September 1, 2011
Today’s blog will be a series of journal entries using the “3 Word Journal” format.http://3wordjournal.com/sample-chapters/
|A week ago when I first saw the Monk's Hood|
There is beauty everywhere; we just need to look for it. Our gardener planted several of these in a place protected from the sun. We are blessed to live in a flower garden. The monk’s hood we saw during our garden tour with the Larry and Diane Sagers wasn’t this nice. Just goes to show that the Congo can be productive and beautiful with a little TLC.
|Our two rhinoceros graze across Connie Bertoch's table cloth toward pumpkin mountain and the water hole bottle of filtered water.|
A local artisan saw us at the Diulu Branch chapel and showed me his ware. He had some nicely carved wooden animals at a reasonable price. He also had items carved from ivory and a leopard skin. The trade in contraband items continues. We bought several elephants carved from bois noire (ebony?) ($10 each), 2 crocodiles, 2 rhinoceros (carved from acacia wood imported from Dubai), 2 ducks (for my brother Bruce), a bust of an African maiden, and 2 lions (a male and a female both with long manes) to go along with the elephants and antelope we had previously purchased. We wanted to buy gorillas but he brought dog-like baboons (he didn’t know what a gorilla looked like. There are no books here. There are no pictures for the school children to look at). We wanted some monkeys and he said he had very good trio of monkeys: see-no-evil, hear-no-evil, speak-no-evil. No we wanted “natural” monkeys. He brought his trio anyway, desperate for a sale. He offered to go into the bush and find some “natural” monkeys, meaning live monkeys. No, we didn’t want that. He came back one last time last week with the promised baby elephant (with bone tusks) and a woeful story of his house being blown down by the last rainstorm. He is a small, older man with a young family of soon 5. He stated several times that he wanted to sell $100 worth of animals so that he could buy notebooks and school uniforms for his two oldest. Some of his profit he spent on malaria and typhoid treatment for himself. He’s an honest man. He brought the promised “little elephant” as part of an earlier sale. Then he asked for transportation money (500 francs = $0.50) since it was a long walk back to his “new” home.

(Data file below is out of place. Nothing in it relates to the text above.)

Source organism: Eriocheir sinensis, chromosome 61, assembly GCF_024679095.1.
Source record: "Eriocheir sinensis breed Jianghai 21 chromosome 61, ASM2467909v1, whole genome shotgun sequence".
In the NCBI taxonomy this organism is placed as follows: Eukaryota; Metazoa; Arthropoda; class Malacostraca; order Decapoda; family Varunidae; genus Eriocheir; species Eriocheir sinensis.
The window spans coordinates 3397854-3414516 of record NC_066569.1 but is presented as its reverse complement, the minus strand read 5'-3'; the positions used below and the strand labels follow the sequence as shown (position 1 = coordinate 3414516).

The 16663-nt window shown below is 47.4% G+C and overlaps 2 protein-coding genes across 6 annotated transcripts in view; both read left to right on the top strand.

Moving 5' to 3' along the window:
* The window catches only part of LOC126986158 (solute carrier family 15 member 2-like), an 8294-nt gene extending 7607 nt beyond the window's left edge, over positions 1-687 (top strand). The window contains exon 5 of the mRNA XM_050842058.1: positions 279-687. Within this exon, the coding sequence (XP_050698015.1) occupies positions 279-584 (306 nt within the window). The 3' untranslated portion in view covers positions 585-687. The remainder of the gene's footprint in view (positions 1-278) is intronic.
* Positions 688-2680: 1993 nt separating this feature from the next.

|A native plant from the savanna in our garden|
|This flower has a strong "stale chocolate" smell that irritates Sister Ann, but it attracts ants|
A wild story about an older sister who lost 2 husbands. Husband #1 was assassinated in Kinshasa. Husband #2 killed by his own 10-year old son who was a sorcerer. The veracity of this rambling story is less important than the beliefs of the African people.
The Church suffered much persecution and discrimination when it first came to Mbuji-Mayi 20 years ago. The word was that the Mormon Church used magic. The Church is better accepted not, but the subject of “sorcery” is still the hot subject of fiery sermons in the local churches.
Here’s the story: Husband #2 was sick so he fasted 3 days and prayed at the church. After this treatment, he came home and found a note written in infantile script with his keys. “You will die!” All the children were summoned and it was ascertained that 10-year old Treasure was the culprit. “Are you a sorcerer?” Banished from the house with his school backpack filled with a few items of clothing, Treasure left to live with an aunt. To purge the evil spirit, Treasure was repeated struck on his forehead. He also spent time with an aunt in Paris where he reportedly killed several people. Treasure is now a grown man and lives in Kinshasa, but he is no longer possessed.
A wild story! But beliefs in magic and sorcery abound. It’s hard to eradicate the “traditions of the fathers” from a society. Even enlightened Utah Mormons have debilitating traditions, one being that we’ll never be good enough to merit exaltation so why try.